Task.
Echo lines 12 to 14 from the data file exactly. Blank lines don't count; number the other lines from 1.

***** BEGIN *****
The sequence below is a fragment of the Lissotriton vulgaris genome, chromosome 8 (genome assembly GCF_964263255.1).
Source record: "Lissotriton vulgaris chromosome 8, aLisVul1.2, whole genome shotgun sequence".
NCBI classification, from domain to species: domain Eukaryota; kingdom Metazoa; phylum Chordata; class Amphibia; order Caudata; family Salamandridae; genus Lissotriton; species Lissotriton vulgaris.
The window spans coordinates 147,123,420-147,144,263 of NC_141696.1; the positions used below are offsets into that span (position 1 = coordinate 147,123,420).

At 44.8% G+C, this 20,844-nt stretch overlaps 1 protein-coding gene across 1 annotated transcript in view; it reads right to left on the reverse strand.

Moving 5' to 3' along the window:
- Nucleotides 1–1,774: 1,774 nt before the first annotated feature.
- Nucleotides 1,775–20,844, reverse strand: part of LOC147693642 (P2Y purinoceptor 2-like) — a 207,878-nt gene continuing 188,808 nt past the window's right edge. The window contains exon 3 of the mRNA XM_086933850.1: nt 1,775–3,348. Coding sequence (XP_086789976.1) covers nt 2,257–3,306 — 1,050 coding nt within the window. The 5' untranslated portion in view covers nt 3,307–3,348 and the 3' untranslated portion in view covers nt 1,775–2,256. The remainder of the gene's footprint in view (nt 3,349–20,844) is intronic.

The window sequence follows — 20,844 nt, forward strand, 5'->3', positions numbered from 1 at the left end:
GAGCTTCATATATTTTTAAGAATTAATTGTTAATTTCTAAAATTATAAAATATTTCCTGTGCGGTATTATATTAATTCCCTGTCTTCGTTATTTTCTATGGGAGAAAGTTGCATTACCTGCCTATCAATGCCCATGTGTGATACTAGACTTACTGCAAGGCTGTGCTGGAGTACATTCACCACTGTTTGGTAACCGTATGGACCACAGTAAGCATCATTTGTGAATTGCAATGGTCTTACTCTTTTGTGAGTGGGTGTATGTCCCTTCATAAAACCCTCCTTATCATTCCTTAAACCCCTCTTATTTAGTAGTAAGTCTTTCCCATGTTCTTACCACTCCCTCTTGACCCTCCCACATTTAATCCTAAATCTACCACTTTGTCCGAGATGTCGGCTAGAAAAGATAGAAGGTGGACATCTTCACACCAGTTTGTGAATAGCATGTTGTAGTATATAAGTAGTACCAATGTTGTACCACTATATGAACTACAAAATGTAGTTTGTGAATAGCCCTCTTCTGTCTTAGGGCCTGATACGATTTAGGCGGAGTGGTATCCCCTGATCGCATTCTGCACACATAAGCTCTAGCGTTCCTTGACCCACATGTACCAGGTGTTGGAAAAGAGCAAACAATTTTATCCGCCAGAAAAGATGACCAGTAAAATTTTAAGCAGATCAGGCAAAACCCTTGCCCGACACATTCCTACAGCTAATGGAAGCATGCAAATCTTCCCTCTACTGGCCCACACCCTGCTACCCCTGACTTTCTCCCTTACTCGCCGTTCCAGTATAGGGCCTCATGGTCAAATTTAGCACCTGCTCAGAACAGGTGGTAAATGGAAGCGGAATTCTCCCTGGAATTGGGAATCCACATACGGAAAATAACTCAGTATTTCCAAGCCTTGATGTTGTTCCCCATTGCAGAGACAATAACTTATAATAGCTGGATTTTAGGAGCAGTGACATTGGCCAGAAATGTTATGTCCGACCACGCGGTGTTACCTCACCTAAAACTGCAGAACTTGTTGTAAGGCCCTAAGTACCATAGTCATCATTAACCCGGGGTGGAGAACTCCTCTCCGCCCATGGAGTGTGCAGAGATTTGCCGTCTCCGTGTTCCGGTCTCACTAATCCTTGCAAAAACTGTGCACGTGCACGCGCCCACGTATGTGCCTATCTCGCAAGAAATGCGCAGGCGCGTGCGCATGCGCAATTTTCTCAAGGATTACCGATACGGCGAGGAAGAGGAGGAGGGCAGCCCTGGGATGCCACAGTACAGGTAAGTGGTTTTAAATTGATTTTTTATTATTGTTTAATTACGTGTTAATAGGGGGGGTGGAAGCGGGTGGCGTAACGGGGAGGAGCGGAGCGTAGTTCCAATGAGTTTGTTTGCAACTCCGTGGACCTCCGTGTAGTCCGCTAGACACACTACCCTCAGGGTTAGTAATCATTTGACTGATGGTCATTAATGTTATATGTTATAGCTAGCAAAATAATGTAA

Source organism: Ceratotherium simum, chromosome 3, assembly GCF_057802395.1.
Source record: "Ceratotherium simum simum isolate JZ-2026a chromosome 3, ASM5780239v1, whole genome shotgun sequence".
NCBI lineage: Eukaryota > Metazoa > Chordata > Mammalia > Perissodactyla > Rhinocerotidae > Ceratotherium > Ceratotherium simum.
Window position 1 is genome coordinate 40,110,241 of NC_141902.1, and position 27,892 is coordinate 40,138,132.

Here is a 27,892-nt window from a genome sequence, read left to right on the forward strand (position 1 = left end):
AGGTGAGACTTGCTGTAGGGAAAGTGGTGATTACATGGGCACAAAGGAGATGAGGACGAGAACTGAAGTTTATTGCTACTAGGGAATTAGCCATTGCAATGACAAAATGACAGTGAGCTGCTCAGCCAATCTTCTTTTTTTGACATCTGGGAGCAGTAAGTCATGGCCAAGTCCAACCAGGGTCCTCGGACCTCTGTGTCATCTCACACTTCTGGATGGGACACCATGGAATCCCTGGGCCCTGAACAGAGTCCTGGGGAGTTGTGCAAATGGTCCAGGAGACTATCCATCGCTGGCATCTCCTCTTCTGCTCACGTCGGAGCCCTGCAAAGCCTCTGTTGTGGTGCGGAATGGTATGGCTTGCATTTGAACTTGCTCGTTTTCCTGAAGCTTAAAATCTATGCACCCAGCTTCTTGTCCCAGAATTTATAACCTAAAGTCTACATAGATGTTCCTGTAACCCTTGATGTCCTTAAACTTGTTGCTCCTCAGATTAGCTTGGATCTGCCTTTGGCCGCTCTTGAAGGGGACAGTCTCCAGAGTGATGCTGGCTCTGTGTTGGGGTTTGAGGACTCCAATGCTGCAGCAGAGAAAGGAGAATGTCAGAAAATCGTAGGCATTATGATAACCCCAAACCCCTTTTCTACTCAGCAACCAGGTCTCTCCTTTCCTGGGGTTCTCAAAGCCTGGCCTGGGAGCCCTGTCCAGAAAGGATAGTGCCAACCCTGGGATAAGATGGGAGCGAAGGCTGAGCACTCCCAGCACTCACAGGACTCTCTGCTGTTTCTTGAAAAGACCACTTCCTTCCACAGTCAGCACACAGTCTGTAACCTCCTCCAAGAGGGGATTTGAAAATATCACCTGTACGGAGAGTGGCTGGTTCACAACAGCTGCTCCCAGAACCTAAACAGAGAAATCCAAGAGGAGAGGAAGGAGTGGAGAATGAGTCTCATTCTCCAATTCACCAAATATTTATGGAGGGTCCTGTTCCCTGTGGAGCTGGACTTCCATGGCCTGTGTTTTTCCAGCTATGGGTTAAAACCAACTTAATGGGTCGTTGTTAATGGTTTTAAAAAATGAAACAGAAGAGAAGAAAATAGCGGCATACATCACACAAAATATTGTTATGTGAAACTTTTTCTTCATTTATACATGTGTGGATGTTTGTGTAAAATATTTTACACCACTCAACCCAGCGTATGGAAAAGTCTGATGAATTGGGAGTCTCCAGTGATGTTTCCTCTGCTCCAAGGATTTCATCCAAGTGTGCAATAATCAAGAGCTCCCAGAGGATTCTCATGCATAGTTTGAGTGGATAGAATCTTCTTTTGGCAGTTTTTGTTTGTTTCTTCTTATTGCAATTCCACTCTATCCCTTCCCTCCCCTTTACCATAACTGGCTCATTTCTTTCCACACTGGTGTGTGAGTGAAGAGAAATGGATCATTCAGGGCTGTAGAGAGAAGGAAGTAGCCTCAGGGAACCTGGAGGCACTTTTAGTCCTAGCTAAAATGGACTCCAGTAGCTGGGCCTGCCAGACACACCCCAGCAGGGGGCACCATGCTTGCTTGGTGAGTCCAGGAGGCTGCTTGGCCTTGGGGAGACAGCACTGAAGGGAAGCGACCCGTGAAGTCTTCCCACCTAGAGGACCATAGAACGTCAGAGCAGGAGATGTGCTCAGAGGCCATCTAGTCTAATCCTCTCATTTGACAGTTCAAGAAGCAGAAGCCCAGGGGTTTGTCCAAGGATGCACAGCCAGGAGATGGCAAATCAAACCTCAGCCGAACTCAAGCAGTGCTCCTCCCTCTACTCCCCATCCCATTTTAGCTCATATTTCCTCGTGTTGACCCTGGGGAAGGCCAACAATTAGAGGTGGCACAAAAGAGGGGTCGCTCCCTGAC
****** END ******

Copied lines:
Source record: "Ceratotherium simum simum isolate JZ-2026a chromosome 3, ASM5780239v1, whole genome shotgun sequence".
NCBI lineage: Eukaryota > Metazoa > Chordata > Mammalia > Perissodactyla > Rhinocerotidae > Ceratotherium > Ceratotherium simum.
Window position 1 is genome coordinate 40,110,241 of NC_141902.1, and position 27,892 is coordinate 40,138,132.